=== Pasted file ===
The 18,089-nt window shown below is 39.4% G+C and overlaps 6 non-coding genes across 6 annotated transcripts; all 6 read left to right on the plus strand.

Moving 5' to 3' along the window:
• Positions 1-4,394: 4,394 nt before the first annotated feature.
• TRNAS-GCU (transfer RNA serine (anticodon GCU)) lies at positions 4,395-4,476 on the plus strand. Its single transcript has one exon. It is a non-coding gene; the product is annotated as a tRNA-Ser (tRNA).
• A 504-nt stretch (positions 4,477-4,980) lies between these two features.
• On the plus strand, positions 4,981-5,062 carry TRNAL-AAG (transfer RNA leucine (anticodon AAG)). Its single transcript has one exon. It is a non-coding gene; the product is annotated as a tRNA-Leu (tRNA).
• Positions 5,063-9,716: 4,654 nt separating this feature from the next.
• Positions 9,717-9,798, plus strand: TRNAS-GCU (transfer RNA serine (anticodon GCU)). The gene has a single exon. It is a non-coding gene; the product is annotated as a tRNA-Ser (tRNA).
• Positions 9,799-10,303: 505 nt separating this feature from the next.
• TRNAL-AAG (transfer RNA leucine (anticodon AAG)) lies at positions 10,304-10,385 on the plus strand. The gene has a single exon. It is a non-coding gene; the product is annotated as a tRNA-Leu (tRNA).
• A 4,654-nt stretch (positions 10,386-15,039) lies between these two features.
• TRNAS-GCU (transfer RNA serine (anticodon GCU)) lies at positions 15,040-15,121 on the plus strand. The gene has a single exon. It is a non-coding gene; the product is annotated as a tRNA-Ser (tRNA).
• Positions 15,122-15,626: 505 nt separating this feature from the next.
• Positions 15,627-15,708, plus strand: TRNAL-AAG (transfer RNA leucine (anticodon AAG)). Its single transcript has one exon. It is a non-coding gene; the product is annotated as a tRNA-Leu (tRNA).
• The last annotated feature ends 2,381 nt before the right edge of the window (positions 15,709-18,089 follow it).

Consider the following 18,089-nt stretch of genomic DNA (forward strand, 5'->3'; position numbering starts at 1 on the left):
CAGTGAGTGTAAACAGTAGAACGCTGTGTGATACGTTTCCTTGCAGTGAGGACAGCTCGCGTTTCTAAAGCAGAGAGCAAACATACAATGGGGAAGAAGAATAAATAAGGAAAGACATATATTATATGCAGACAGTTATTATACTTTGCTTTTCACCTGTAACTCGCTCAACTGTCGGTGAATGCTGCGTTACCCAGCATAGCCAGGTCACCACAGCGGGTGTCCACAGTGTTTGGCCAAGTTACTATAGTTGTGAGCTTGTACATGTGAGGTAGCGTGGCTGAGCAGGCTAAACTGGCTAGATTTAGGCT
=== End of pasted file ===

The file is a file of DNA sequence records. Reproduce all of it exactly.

The 18,089-nt window shown below is 39.4% G+C and overlaps 6 non-coding genes across 6 annotated transcripts; all 6 read left to right on the plus strand.

Moving 5' to 3' along the window:
• Positions 1-4,394: 4,394 nt before the first annotated feature.
• TRNAS-GCU (transfer RNA serine (anticodon GCU)) lies at positions 4,395-4,476 on the plus strand. Its single transcript has one exon. It is a non-coding gene; the product is annotated as a tRNA-Ser (tRNA).
• A 504-nt stretch (positions 4,477-4,980) lies between these two features.
• On the plus strand, positions 4,981-5,062 carry TRNAL-AAG (transfer RNA leucine (anticodon AAG)). Its single transcript has one exon. It is a non-coding gene; the product is annotated as a tRNA-Leu (tRNA).
• Positions 5,063-9,716: 4,654 nt separating this feature from the next.
• Positions 9,717-9,798, plus strand: TRNAS-GCU (transfer RNA serine (anticodon GCU)). The gene has a single exon. It is a non-coding gene; the product is annotated as a tRNA-Ser (tRNA).
• Positions 9,799-10,303: 505 nt separating this feature from the next.
• TRNAL-AAG (transfer RNA leucine (anticodon AAG)) lies at positions 10,304-10,385 on the plus strand. The gene has a single exon. It is a non-coding gene; the product is annotated as a tRNA-Leu (tRNA).
• A 4,654-nt stretch (positions 10,386-15,039) lies between these two features.
• TRNAS-GCU (transfer RNA serine (anticodon GCU)) lies at positions 15,040-15,121 on the plus strand. The gene has a single exon. It is a non-coding gene; the product is annotated as a tRNA-Ser (tRNA).
• Positions 15,122-15,626: 505 nt separating this feature from the next.
• Positions 15,627-15,708, plus strand: TRNAL-AAG (transfer RNA leucine (anticodon AAG)). Its single transcript has one exon. It is a non-coding gene; the product is annotated as a tRNA-Leu (tRNA).
• The last annotated feature ends 2,381 nt before the right edge of the window (positions 15,709-18,089 follow it).

Consider the following 18,089-nt stretch of genomic DNA (forward strand, 5'->3'; position numbering starts at 1 on the left):
CAGTGAGTGTAAACAGTAGAACGCTGTGTGATACGTTTCCTTGCAGTGAGGACAGCTCGCGTTTCTAAAGCAGAGAGCAAACATACAATGGGGAAGAAGAATAAATAAGGAAAGACATATATTATATGCAGACAGTTATTATACTTTGCTTTTCACCTGTAACTCGCTCAACTGTCGGTGAATGCTGCGTTACCCAGCATAGCCAGGTCACCACAGCGGGTGTCCACAGTGTTTGGCCAAGTTACTATAGTTGTGAGCTTGTACATGTGAGGTAGCGTGGCTGAGCAGGCTAAACTGGCTAGATTTAGGCT